. We were walking out of the church and I started to tell him what I had seen on the Mt top. and he rebuffed me saying oh, no that can’t be and I said I don’t care what you say Oh. yes it did happen. he laughed. After all this it was getting late…..and as ….

    I was very late getting back to our accomodations with our friends and the the locals, It was quite dark and I was singing Michael Row the Boat Ashore in English that I had heard them singing it in Croatin in the church(when I was standing out in front.)..

    My fellow travelers heard me singing on my way home and wanted to know what made me so happy. I started to tell them and they made fun of me and said that couldn’t happen , so I clamed up and said it wouldn’t interest them as it was personal to me. So….What say all of you???

  14. PS I have only told” this story”. to my family and a few believing friends and I know that it will cause a few controversies from allo f the readers but I’m a “big girl and can handle that.It has stayed with me all these years… I’m now going to be 83 in Aug. My husband didn’t go on the trip, he gave me the trip as a gift. I went alone.. but not really alone. We’re never alone.. TBTG


    In New York, Anita Collins (another woman named Anita) steals $1 million from the Catholic church (over 6 years), and gets caught today. Of course, in quick reading, I thought it was the same case. Nope. Different diocese, $1 million dollars missing.

    How awesome is it that the Catholic church has so much money that they don’t even notice when a MILLION dollars is missing for months or years, in two different places?

    First, rampant child sex abuse. Now we’ll probably get 100,000+ cases of embezzling and theft.

    Think there’s a chance that there were others, but they were hidden so that they parishioners didn’t find out about it?

    The good news women are getting more prominent positions in the Catholic church, and are starting to benefit form the excessive riches of the Catholic church.

    How much more does God have to do to show you this isn’t God’s church?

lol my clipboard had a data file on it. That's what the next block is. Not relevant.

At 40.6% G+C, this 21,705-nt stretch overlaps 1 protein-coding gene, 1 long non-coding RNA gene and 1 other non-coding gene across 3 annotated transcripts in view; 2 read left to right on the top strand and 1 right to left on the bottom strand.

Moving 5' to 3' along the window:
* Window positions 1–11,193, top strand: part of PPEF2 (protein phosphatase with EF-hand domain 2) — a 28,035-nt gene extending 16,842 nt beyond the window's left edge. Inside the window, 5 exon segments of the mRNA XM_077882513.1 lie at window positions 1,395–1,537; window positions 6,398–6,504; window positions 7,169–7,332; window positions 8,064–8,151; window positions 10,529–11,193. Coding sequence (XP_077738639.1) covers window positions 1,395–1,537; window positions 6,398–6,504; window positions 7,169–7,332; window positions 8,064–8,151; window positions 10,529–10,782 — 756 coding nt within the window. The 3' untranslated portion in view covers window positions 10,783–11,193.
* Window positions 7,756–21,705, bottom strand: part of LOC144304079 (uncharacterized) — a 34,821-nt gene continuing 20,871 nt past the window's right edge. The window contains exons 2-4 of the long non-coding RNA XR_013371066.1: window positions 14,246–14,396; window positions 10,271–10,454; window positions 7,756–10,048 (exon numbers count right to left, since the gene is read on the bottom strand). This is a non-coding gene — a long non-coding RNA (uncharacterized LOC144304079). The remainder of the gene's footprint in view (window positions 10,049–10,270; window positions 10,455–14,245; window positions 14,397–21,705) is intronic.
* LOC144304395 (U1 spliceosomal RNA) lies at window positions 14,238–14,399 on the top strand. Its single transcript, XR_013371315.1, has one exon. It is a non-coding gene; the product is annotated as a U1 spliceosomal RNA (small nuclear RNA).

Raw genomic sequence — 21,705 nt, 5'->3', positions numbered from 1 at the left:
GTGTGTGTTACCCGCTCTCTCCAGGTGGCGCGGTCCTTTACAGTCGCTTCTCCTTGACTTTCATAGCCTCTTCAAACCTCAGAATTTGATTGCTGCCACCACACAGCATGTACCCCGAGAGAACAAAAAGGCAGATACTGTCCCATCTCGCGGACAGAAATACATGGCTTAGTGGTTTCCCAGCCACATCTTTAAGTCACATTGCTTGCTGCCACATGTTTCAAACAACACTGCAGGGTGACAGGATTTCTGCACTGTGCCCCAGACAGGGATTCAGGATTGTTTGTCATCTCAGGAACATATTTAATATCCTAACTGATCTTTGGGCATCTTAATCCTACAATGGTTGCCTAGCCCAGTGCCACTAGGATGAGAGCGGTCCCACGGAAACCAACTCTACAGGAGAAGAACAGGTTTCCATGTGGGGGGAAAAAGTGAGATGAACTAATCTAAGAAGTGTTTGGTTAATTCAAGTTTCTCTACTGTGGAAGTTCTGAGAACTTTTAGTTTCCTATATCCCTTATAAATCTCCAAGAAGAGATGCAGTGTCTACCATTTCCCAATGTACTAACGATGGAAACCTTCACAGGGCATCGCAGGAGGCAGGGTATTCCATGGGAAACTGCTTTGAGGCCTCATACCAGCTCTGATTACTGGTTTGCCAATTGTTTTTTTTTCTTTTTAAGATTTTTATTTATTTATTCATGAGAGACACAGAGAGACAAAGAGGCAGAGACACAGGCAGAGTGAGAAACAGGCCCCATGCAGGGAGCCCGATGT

16. As a complete outsider to this discussion I would make the following observations – filthy lucre has been the downfall forever of people, institutions and governments. Way before the practice of selling indulgences (remember Martin Luther) money in The Church, just like 30 pieces of silver, has plagued The Church and continues right up to this day. Gold, silver, grand edifices, the entire architecture of the Vatican and the cathedrals all over the world have stressed the ornate and the grand at the expense of the simple and the devout. Jesus was born in a stable. The Quakers seems, to me, to have the right attitude about all of this – “where two or three are gathered together in My name, there I shall be also.”


  17. Dear Susan and others…

    I love how you all claim to be “unbiased” against the Church and only concerned about child sexual abuse! This post proves your agenda all the more!!!

    This article is not even connected to how the Archdiocese handled (poorly obviously!) child sex abuse, and yet… you connect to it! how? why?

    Your claiming that the Archdiocese is more concerned about money than about the salvation of souls. Plus it was a laywomen who stole the money, not any bishop or priest or deacon.

    I was following your blog, but now I’m convinced of your biased hate for the Church. You don’t want to help the Church, you want a different Church!

    Like you-I want to rid the Church of sexual abuse of all kinds- but to claim that the AD has more concern for its assets than for its people is pure slander.

    I have often defended you among my friends, but this article flies in the face of all my efforts on your behalf. Sadly, I have lost all respect for you and this blog.

    1. Deborah, This issue is connected in that this woman is getting handled by the legal system for her crimes – whereas the priests who abused children were not immediately handed over to the law. I’m sorry if that connection was not more clear. The Archdiocesan leadership has not been transparent fiscally in general and our contributions are at stake. How much has gone to the legal consultation regarding clergy sex abuse? We don’t know. Why? Because there is no fiscal transparency. There are many fine people at 222 working very hard for the salvation of souls. That is without question. My father has served on his parish finance committee. There are many who give their time and talent to ensure the safeguarding of our Church money. But there are a few in leadership who should take a page from their book. Deborah, we are the Church. I don’t want different – I want better.